By: Manu Raju and Burgess Everett
February 12, 2014 06:57 PM EST
Sen. Ted Cruz and the GOP rank and file ultimately backed Senate Minority Leader Mitch McConnell and Minority Whip John Cornyn into a corner on the debt ceiling increase.
The leaders had wanted to allow the toxic measure to pass with just 51 votes so all 45 Republicans could vote against it. But Cruz, the Texas tea party freshman, demanded approval by a 60-vote threshold.
So McConnell and Cornyn tried to persuade more than five Republicans in safe seats to support the effort, but they were met with stiff resistance. No Republican wanted to be vote No. 60 to advance a bill to raise the debt ceiling without spending cuts, forcing the GOP leaders to secure a comfortable margin of victory or risk being blamed for a historic debt default.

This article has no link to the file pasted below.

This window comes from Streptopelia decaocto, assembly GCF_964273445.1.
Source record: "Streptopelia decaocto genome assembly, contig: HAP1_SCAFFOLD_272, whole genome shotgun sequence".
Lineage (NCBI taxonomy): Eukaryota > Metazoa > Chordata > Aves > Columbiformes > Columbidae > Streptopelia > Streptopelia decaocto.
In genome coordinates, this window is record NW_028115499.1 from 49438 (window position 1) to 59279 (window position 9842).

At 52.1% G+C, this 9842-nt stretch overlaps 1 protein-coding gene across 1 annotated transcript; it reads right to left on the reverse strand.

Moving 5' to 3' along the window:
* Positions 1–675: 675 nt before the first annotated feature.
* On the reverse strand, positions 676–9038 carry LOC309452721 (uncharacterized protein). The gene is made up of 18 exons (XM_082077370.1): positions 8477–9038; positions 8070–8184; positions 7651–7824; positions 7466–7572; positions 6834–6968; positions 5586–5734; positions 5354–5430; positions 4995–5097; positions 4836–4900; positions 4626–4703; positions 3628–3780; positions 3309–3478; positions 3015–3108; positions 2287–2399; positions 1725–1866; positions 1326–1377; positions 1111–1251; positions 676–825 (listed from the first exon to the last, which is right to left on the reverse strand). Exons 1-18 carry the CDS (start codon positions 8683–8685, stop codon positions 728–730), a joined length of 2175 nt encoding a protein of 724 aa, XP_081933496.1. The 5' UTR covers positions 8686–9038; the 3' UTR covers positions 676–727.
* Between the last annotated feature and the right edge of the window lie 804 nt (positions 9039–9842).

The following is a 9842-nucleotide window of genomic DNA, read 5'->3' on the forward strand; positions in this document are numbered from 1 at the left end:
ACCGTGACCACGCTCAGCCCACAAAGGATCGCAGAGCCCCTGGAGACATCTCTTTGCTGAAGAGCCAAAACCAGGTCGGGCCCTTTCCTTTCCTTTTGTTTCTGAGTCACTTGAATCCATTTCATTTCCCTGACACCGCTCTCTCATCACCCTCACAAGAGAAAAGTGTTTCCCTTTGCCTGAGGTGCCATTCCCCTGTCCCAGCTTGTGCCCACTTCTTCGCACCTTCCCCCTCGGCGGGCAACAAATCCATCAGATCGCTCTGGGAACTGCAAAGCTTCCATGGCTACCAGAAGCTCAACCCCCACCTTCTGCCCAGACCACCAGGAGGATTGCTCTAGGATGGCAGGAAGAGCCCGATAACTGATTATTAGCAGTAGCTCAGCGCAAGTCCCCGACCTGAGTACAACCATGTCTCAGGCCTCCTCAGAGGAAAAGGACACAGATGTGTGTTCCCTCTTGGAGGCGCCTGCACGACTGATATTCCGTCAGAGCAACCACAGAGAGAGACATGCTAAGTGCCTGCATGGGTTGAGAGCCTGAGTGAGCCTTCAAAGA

Miffed that they have long been asked to take tough votes when the GOP leaders voted “no,” Sens. Susan Collins of Maine and Lisa Murkowski, privately pressured McConnell and Cornyn to vote to break the filibuster, sources said. Murkowski resisted voting for the measure without the support of her leadership team. Continue reading “Behind the scenes of a dramatic debt vote”